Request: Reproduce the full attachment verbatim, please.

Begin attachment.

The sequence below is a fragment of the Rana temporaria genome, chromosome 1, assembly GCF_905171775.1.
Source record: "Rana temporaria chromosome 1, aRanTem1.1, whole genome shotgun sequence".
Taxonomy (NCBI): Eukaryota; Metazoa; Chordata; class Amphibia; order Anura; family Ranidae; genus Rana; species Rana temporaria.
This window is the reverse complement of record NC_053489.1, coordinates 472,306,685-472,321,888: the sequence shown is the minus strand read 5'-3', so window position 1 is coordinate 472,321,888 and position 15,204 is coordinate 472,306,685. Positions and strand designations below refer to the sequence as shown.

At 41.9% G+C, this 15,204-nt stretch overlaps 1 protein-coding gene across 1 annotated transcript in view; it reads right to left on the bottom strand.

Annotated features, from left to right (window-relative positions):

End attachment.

The sequence below is a fragment of the Rana temporaria genome, chromosome 1, assembly GCF_905171775.1.
Source record: "Rana temporaria chromosome 1, aRanTem1.1, whole genome shotgun sequence".
Taxonomy (NCBI): Eukaryota; Metazoa; Chordata; class Amphibia; order Anura; family Ranidae; genus Rana; species Rana temporaria.
This window is the reverse complement of record NC_053489.1, coordinates 472,306,685-472,321,888: the sequence shown is the minus strand read 5'-3', so window position 1 is coordinate 472,321,888 and position 15,204 is coordinate 472,306,685. Positions and strand designations below refer to the sequence as shown.

At 41.9% G+C, this 15,204-nt stretch overlaps 1 protein-coding gene across 1 annotated transcript in view; it reads right to left on the bottom strand.

Annotated features, from left to right (window-relative positions):